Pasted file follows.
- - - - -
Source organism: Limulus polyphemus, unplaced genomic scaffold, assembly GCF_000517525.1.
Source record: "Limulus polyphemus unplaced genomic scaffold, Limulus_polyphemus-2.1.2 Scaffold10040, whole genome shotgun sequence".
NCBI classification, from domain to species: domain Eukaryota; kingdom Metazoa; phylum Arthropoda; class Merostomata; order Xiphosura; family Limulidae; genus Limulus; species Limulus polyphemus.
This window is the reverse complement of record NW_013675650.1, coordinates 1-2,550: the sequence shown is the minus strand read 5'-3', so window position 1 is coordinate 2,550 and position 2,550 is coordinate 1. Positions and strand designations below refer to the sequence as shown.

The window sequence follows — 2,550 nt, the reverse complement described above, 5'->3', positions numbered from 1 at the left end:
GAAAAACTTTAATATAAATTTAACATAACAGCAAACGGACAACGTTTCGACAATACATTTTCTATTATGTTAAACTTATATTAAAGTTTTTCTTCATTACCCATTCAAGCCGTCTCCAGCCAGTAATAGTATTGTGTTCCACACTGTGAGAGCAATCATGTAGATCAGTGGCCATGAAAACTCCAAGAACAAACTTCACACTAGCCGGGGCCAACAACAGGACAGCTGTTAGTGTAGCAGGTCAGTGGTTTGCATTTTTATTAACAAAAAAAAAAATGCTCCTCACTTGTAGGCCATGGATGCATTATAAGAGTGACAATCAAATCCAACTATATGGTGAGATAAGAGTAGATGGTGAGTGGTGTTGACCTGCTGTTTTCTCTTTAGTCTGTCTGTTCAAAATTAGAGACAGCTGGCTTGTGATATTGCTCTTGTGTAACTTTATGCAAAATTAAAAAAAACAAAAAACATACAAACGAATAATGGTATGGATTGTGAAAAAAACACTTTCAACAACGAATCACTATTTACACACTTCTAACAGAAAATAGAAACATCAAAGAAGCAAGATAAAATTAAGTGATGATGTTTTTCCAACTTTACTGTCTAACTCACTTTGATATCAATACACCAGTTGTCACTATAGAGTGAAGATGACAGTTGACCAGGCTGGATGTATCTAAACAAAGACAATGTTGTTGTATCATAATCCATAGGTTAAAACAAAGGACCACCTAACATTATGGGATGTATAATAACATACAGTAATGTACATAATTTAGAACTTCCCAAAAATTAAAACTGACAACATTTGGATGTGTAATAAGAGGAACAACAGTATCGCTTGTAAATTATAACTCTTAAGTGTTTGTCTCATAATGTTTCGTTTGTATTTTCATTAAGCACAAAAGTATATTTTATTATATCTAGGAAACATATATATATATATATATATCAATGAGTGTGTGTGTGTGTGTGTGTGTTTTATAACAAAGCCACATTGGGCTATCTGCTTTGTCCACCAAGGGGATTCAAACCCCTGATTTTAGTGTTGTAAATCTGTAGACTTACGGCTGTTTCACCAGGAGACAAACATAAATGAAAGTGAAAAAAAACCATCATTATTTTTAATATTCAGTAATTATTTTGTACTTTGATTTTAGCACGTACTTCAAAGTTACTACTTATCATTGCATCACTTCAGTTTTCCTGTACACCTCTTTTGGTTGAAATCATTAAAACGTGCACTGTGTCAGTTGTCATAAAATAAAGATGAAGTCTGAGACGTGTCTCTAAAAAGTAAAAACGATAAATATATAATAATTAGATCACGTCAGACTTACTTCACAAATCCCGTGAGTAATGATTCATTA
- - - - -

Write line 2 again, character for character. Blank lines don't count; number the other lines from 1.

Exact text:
Source record: "Limulus polyphemus unplaced genomic scaffold, Limulus_polyphemus-2.1.2 Scaffold10040, whole genome shotgun sequence".